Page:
The EC-135s also perform a Helicopter Air Ambulance role, transferring patients between hospitals under a Service Level Agreement with Ireland's Department for Health and Children. Lieutenant Alan Bray, one of the first pilots to fully train on the PC-9 and now flying the EC-135 explained: "We mostly fly the EC-135 in a five-seat VIP fit, but it can be reconfigured for the medical role very rapidly with an AAT Austria Quick Fit Concept kit." Having completed his fixed-wing flying training in 2006, during 2008 Lt Bray will transfer to 301 Squadron and convert to the AW-139. Asked about his time flying the EC-135 with the Air Corps so far, the smiling response was "Where else could a 22-year old get to fly a four-million Euro helicopter!"

Much of 3 Wing's work is in support of Army activity - over eight hundred hours during 2007. The Air Corps has responsibility to assist the Irish Army Ranger Wing and the Army Brigades. In this task the new AW-139 is proving a versatile platform - the first pair arrived in November 2006, with two more in 2007 and the final pair set for delivery in the third-quarter of 2008. It flies in VIP, nine to twelve seat troop transport fits and air ambulance configurations. Training on the AW-139 has been hectic; 301 Squadron currently fields some seven crews, though "We intend to have twelve operational crews by 2009," said Lt Colonel Kirke.

Retirement of the Alouette III

At Baldonnel on 21 September 2007 the Irish Air Corps formally retired its remaining Alouette IIIs. The type had been in service since 1963, when the first of eight helicopters was delivered. During the subsequent forty-four years, the fleet amassed over 77,000 flying hours. As well as routine military missions, the aircraft undertook some 1,717 Search and Rescue Missions, saving 542 lives and flew a further 2,882 Air Ambulance flights. Among some five hundred invited guests at Baldonnel for the final flight was the pilot of the first Irish Alouette III, retired Brigadier General Brian McMahon. The withdrawal celebrations saw the helicopters undertake a six-ship formation overflight of Dublin before returning to the airfield.

The remaining Allouettes have since been decommissioned, rotors removed and placed in hangar storage at Baldonnel, awaiting disposal by tender during 2008. The oldest of the Alouettes, 195, is currently being kept in 'rotors running' condition for the Air Corps Museum.

As the military launch customer for the AW-139, the IAC has been involved in considerable trials and development work with the manufacturer. For three days in January 2007 at the Glen of Imaal, Air Corps and Augusta Westland fitted, tested and cleared for service the 7.62mm General Purpose Machine Guns, mounted in the forward window ports of the helicopter, firing over 7,000 rounds in the process. Suitability for FLIR systems and military tactical radios has also been tested on the AW-139s in conjunction with Augusta Westland. In maintenance terms the AW-139 is also performing well, although Lt Col Kirke did admit that "Some components are wearing out a little more quickly than expected." The support package purchased for both helicopter types means that the Air Corps does not hold large stocks of spare parts as it used to in the past - instead the manufacturer places small quantities of items that require regular replacement at Baldonnel, with major parts and long life items shipped in from the UK as required. A similar 'Fleet Management Plan' is in place with Pratt & Whitney Canada for the helicopters' engines.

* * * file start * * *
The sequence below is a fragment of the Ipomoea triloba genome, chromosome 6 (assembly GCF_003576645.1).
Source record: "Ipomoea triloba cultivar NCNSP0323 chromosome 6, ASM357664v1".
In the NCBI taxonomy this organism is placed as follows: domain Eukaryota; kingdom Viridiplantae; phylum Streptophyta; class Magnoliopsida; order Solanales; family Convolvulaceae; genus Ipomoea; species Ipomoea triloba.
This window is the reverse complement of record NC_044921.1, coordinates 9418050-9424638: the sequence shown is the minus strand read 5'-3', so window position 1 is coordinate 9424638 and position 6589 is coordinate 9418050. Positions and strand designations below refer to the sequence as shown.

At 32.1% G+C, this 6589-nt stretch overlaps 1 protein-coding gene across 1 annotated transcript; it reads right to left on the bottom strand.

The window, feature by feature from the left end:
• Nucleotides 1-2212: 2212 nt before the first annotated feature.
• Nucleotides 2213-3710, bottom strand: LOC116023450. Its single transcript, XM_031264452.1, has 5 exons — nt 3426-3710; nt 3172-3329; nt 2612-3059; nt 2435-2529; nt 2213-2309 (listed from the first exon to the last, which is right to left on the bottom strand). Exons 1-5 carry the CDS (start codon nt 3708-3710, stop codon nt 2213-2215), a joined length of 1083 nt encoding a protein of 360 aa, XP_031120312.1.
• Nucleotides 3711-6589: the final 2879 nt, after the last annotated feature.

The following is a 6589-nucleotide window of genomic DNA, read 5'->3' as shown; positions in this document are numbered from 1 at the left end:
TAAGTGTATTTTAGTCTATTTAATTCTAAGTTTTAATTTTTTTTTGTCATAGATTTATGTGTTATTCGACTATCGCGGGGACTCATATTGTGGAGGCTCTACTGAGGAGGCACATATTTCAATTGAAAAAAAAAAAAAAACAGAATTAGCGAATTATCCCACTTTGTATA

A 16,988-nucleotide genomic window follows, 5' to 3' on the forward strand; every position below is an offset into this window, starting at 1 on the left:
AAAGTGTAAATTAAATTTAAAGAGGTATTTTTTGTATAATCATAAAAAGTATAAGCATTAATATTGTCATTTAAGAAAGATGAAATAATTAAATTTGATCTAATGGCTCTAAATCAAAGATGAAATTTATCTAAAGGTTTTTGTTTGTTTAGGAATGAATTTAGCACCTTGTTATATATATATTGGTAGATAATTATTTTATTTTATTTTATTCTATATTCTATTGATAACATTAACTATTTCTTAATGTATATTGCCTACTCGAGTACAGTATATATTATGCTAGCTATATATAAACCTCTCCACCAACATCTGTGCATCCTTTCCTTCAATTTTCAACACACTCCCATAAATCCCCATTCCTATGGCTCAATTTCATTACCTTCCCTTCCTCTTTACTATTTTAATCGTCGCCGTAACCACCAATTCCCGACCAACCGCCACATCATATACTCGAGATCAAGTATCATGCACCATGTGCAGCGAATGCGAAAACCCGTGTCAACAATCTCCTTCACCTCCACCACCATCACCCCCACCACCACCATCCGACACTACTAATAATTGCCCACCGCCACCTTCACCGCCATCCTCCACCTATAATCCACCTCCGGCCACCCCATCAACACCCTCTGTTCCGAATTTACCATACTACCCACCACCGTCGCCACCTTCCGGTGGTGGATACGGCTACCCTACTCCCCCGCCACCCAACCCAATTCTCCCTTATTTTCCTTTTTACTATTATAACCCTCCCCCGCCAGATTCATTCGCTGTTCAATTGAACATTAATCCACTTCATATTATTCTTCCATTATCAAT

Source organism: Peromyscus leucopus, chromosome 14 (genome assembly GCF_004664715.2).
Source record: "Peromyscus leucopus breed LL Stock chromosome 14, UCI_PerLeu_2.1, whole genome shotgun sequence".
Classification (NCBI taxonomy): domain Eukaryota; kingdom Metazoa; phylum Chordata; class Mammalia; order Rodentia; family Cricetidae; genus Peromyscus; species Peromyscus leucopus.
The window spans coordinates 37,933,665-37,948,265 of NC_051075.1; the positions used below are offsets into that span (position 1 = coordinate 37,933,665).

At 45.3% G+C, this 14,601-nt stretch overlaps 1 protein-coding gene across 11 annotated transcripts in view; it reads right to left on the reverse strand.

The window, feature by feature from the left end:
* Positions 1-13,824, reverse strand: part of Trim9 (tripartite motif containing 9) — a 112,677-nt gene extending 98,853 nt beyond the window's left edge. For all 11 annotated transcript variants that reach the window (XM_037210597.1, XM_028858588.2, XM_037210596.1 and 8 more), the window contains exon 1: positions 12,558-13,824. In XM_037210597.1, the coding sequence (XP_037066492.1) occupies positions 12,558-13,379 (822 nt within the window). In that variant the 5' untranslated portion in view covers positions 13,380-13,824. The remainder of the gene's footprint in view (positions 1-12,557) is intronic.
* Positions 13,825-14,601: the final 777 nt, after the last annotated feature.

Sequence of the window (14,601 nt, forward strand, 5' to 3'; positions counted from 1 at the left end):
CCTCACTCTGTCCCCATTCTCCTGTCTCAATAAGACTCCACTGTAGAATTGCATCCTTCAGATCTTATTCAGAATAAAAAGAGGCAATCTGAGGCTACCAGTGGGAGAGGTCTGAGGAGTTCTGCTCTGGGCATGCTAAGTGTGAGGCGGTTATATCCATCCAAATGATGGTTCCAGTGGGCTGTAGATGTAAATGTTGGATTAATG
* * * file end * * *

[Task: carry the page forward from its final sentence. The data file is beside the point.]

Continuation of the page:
The Army Ranger Wing, Ireland's Special Forces element, is keen to exploit the new helicopter's potential. Lt Col Kirke explained: "The AW-139 is an evolving capability, the Army knows that. Ultimately the Rangers want to be able to undertake their full range of tasks at night, but it will take time to achieve." Additional capabilities are being slowly rolled out; "Although the helicopter is Night Vision compatible, we are still in the process of acquiring NVGs and taking advice on how best to use them operationally." FLIR equipment has been tested on the aircraft and procurement of this is at an advanced stage. Certification for use of the AW-139 as a four-point fast-roping platform is nearing completion and there are moves to evaluate the AW-139's potential "as a sniping platform and for low-level static line jumping." The helicopter's medical role will be enabled by purchase of a Lifeport Air Ambulance Kit, offering greater capacity and flexibility than the EC-135's. A Bambi fire-fighting bucket system was also delivered in late 2007.

A modern air arm

The delivery of new helicopters has enabled a rapid modernisation of the rotary-wing force and permitted some slight realignment in tasking. The number of humanitarian, medical and daytime SAR flights generally declined as the Alouette force neared retirement. As the new helicopters were introduced, they have been eased more completely into the core task of Army support, which has taken a little adjustment. The creation of this modern, well-equipped helicopter force is stimulating discussion, particularly outside the Air Corps, about its possible use to support UN or EU operations - a politically sensitive issue in Ireland. Such discussions have a long way to run and will at least have to await publication of the 2010 Defence White Paper. Even if a political agreement were reached on overseas deployment, Air Corps assets are likely to be restricted to non-combat roles. Even so, such a tasking would require considerable investment to enable the development of a robust deployment capability.

The Air Corps has always been a professional force - however, the recent investment in new equipment is providing it with opportunities and capabilities it could once only have imagined. This combination of professionalism and new equipment is reflected in an air of purposefulness that pervades Baldonnel as the Air Corps goes about its daily business.

Thanks to Commandant Eamonn Murphy IAC and Airman Pat Reilly, 105 Squadron IAC, for their generous assistance and support.

Postscript: This article was published in May 2008. Sadly Captain Derek Furniss was killed on 12 October 2009 when the PC-9M in which he was instructing Cadet David Jevens crashed near Crumlin. Cadet Jevens also died in the incident.